Leaders Leading Change: Are they Walking-the-Walk or Just Talking-the-Talk?
In a recent post, We introduced the first two elements of an effective change leadership programme, Crafting a Consistent Change Message and Communicating the Message Frequently.
Today, we will be covering the next two elements of an effective change leadership programme; Model the Expected Behaviour and Cascade the Change Message and Behaviours Down.
- Crafting a Consistent Change Message
- Communicating the Message Frequently
- Model the Expected Behaviour
- Cascade the Change Message and Behaviours Down
- Hold Each Other Accountable
- How can we work together more effectively?
- How can we communicate more effectively?
- How can we model behaviour differently?
Model the Expected Behaviour
Change is difficult, and frustration can manifest itself through infighting among the functional groups at the next level down. It’s not unusual for teams to be at complete odds with each other. Now, that doesn’t usually happen unless two other things are happening: one, the leadership team is allowing it to happen and is not intervening, and two, they're not modeling the expected behaviour.
The second item is how the leadership team is being perceived as leaders. Leaders and senior managers need to model adult behaviours. Often, this is a time for self-reflection. We conduct an exercise where prior to that workshop we survey the next level of management and ask them how they perceive the leadership group behaving. We do it in a way that’s methodical. It’s not open-ended. We collate the information anonymously so that neither contributors nor leaders are singled out. It is nearly always an incredible eye-opening experience. Leaders think this, but the people that report to them think that, leaving you with the question of, what are we going to do about it? This assessment is not a one-time event; it should be conducted at least annually to progress your change leadership programme and approach.
Cascade the Change Message and Behaviours Down
The next part of leading change is changing the conversation between leaders. We teach senior leaders in organisations to have different conversations with their direct reports, who were still two levels above the field. Those people had different conversations with their direct reports, who were one level above the field.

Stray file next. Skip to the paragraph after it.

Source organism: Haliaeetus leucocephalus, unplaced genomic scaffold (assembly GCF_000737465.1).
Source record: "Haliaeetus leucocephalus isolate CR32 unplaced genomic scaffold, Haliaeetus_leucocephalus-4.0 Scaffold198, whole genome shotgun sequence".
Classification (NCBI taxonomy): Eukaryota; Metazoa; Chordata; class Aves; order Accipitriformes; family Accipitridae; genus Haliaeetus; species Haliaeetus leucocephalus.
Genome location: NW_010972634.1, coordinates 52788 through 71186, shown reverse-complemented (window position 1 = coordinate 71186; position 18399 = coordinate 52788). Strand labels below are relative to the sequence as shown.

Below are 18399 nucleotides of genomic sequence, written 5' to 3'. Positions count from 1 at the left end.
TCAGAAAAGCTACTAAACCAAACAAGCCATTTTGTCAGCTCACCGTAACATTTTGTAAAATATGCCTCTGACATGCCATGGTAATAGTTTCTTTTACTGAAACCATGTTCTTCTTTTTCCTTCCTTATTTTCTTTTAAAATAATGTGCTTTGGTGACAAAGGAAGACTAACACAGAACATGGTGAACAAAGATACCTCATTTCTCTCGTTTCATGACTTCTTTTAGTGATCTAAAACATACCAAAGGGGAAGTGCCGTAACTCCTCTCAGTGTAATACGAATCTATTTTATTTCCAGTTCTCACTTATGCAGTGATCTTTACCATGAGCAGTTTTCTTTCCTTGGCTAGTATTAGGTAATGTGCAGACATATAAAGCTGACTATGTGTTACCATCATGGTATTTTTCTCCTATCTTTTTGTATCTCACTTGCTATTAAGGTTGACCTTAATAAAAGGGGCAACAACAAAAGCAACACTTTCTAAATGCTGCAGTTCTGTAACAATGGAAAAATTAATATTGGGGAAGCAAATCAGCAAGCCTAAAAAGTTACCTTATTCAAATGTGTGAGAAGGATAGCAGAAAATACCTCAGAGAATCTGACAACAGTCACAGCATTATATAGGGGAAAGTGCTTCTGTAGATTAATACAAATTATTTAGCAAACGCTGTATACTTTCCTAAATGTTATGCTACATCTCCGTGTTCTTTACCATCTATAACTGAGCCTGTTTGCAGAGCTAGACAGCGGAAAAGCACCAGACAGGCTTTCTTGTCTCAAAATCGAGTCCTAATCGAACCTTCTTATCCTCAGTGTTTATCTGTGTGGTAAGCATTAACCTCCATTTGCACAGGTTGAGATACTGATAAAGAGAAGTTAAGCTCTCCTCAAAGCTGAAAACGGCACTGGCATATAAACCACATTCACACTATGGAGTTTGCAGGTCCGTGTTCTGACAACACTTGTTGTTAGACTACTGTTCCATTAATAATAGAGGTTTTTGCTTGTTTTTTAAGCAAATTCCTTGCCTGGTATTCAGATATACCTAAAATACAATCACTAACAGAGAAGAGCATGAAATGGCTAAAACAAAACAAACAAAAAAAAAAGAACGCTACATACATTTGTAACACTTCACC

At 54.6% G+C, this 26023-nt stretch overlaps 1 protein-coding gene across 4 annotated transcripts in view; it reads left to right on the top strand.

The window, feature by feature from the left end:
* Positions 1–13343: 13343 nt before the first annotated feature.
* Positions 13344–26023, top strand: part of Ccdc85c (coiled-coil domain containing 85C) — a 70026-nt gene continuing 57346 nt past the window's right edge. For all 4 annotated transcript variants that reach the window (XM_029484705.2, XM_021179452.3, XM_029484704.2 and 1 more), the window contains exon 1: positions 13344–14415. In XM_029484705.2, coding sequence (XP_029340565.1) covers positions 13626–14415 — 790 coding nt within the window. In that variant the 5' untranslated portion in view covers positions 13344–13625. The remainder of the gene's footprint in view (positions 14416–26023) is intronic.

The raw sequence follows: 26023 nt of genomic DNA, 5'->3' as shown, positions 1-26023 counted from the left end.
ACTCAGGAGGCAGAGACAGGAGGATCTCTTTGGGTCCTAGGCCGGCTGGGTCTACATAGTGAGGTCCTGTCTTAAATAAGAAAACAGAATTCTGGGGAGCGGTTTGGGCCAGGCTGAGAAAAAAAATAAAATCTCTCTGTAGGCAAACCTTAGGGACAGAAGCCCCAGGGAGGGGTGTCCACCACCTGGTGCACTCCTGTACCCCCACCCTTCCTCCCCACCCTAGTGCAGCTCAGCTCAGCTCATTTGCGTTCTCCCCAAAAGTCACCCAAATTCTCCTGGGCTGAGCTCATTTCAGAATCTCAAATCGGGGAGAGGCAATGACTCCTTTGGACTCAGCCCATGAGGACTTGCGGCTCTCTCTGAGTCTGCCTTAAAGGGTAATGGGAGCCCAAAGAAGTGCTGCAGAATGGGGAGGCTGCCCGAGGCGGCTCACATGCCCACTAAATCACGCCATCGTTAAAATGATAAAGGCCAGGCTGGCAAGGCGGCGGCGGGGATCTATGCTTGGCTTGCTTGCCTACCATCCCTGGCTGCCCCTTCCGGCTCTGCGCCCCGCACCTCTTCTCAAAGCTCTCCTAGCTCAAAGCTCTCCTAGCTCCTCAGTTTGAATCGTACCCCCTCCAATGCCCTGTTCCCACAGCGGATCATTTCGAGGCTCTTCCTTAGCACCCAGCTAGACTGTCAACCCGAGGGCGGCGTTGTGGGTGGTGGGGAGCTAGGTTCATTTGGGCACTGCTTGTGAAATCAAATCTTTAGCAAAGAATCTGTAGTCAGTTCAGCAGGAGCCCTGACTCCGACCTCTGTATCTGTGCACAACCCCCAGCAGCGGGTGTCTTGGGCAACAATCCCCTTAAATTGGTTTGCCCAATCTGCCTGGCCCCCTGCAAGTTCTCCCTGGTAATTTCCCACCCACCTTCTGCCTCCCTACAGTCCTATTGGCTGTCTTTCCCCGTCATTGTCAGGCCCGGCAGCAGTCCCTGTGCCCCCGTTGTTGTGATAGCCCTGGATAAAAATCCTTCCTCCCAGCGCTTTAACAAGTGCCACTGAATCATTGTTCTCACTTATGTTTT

We develop verifiable outcome questions around the different processes we’re building. The expectation is that managers and leaders at all levels are going to be taught to ask verification questions. We as leaders should be meeting with our direct reports on a consistent basis, asking them what they see that suggests people are adopting these behaviours. We need fact-based evidence that change is taking place.
When one leader walks into the room and says all the right things and here’s why we need to do this, and then another leader walks in and says, “We’re here because we have to be here and let’s get through it,” it sends two completely different messages to your organisation, pointing to the significance of modelling expected behaviours and cascading your change message down along with it. While leading change, what you do within your organisation means just as much as what you say to your organisation. Create your expectations, model behaviours and continue to spread your change message throughout your organisation.
Our next post will complete our list of the five essential elements of an effective change leadership programme.
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